Though many drugs are quite safe for a mother to take while nursing her child there are several agents for which ‘safety’ during breast-feeding is not well-defined and may be a risk to the infant.  What is safe for one person may not be safe for another.  Prednisone, according to every medical doctor I have talked to, is safe to consume while pregnant and breast feeding.  There is evidence that a small amount of the drug can pass through the breast milk and into the blood stream of the feeding child, an amount small enough for doctors to consider the drug safe.  However, I found the contributions of MotherRisk.org quite relevant to this discussion.  ‘Even if only a small amount of the drug were to be excreted into the milk, the inherently toxic nature of these medications warrants caution with their use.’

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Elementary School goes Purple on Sept 26th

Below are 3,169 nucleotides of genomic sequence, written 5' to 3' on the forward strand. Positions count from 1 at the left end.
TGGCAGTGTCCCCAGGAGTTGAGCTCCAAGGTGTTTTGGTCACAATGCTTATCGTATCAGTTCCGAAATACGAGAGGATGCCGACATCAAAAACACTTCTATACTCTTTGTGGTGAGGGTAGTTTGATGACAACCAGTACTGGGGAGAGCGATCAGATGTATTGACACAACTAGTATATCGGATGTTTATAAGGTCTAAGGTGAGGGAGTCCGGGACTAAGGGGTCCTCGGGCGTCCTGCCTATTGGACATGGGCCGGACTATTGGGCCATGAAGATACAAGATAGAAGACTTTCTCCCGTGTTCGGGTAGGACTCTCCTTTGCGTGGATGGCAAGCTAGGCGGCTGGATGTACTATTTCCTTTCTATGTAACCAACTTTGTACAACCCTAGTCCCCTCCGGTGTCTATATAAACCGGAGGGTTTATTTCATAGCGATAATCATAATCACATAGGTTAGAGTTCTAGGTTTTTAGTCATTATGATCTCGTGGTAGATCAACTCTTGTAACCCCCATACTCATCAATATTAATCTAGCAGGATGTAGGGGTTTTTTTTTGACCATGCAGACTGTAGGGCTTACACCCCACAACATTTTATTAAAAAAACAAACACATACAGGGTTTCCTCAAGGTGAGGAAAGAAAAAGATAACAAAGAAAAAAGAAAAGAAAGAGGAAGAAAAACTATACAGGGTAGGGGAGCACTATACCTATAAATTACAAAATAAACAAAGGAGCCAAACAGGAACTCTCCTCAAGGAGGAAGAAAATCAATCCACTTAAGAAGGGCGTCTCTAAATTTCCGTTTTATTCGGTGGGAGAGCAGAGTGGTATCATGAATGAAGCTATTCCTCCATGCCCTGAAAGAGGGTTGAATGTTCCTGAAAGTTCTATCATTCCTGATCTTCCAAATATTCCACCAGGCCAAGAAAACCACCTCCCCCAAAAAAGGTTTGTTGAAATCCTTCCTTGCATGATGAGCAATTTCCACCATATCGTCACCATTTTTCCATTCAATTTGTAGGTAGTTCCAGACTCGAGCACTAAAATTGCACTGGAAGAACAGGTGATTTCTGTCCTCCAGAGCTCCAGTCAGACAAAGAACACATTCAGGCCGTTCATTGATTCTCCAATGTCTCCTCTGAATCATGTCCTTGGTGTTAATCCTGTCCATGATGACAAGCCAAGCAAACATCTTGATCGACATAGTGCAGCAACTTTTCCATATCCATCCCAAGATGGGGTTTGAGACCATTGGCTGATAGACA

ITP, TP, low platelet count, low Platelets, ITP disease, immune system disease, living with itp.

Article from North Myrtle Beach Times 

School goes Purple for the Day

On Friday, Sept. 26, Ocean Drive Elementary School students wore purple in an effort to raise awareness for ITP. They wore purple tops, bottoms, shoes, accessories, jewelry and hair bows. The more purple they sport the more awareness they raise for ITP…There is no known cause or cure for ITP. It’s a growing but little understood health problem. The disease has not generated the kind of publicity, educational efforts or support that other chronic or autoimmune diseases have. The PDSA (Platelet Disorder Support Association) has been working for over 10 years to support families and patients affected by this disorder. In recent years, they have made substantial progress through education, advocacy and research.

ITP Awareness day, sport purple for platelets, ITP raising awareness, itp fundraisingFor many ITP patients this disease is a roller coaster of emotions. ITP has a huge impact on the day to day physical and psychological aspect of their life.
There are only treatments for ITP, which are only temporary fixes to raise or maintain platelets. There is never a guarantee that they will work or the amount of time a treatment will last.

It appears that the school involved, Ocean Drive Elementary has a student that has been affected by ITP. Raising awareness is a positive way for him and his family to cope and raise hope for a cure.

Published on October 2 2014.  Author unknown.